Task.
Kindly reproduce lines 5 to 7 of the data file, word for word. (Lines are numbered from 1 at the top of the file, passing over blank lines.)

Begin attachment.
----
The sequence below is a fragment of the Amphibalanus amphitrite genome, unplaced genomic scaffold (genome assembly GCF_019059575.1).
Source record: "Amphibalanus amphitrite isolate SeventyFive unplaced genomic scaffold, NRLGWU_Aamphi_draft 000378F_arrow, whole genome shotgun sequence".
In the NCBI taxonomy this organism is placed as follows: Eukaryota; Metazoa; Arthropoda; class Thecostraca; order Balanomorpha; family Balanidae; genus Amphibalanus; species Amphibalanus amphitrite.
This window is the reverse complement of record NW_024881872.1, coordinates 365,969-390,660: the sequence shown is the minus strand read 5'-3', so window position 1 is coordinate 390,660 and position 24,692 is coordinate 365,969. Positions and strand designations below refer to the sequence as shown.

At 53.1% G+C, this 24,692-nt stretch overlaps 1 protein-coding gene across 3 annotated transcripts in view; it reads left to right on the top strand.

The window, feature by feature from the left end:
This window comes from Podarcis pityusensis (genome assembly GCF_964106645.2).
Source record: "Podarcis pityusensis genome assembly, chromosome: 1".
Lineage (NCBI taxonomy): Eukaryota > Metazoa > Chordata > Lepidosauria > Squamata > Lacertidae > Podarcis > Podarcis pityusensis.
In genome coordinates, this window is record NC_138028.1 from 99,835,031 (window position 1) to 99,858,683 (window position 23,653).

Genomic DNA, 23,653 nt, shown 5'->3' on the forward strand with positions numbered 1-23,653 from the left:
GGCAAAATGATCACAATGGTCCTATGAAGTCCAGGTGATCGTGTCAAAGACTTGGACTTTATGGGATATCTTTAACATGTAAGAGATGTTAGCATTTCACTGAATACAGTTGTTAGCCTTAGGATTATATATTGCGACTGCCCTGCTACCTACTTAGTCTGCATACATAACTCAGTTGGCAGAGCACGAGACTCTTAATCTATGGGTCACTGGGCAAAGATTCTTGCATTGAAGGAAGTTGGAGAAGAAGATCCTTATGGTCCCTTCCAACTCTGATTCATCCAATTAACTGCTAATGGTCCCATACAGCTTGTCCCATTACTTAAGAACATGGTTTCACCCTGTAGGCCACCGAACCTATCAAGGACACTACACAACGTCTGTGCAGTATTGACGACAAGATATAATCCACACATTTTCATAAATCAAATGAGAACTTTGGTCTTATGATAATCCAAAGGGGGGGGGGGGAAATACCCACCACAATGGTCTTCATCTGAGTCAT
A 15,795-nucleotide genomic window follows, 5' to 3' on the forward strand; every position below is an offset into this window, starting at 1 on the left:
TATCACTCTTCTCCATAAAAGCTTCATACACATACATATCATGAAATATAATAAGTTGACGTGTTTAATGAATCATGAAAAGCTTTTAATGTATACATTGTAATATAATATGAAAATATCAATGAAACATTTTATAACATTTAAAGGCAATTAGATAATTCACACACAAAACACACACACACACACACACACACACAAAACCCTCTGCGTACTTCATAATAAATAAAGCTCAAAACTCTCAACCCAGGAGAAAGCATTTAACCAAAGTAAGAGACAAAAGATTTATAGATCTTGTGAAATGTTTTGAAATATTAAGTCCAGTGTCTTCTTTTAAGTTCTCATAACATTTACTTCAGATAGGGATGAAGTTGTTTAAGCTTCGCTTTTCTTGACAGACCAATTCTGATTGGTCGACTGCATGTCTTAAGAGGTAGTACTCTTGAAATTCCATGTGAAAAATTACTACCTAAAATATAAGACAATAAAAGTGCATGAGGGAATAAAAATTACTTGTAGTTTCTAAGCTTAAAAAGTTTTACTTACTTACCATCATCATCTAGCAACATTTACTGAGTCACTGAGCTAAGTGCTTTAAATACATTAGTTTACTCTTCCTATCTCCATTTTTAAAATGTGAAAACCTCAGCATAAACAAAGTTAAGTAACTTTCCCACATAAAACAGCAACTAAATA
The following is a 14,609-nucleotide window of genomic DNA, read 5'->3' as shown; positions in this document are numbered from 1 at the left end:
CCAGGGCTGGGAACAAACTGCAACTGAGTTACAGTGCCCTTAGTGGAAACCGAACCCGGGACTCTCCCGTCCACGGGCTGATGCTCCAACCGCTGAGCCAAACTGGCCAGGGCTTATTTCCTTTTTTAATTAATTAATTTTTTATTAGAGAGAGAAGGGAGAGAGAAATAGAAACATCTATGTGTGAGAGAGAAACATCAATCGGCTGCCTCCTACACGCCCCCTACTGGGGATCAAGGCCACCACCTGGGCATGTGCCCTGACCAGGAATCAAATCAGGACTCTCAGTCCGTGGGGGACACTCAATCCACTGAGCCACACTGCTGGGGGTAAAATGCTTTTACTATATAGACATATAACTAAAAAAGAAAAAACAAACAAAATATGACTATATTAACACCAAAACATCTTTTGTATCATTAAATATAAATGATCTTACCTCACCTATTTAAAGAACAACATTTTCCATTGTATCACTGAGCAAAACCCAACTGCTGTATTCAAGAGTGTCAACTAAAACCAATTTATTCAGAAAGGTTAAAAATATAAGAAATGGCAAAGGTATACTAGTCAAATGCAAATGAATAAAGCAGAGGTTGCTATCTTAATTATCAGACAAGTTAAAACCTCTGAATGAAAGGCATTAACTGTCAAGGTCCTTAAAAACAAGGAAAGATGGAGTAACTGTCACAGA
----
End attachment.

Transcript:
At 53.1% G+C, this 24,692-nt stretch overlaps 1 protein-coding gene across 3 annotated transcripts in view; it reads left to right on the top strand.

The window, feature by feature from the left end:
This window comes from Podarcis pityusensis (genome assembly GCF_964106645.2).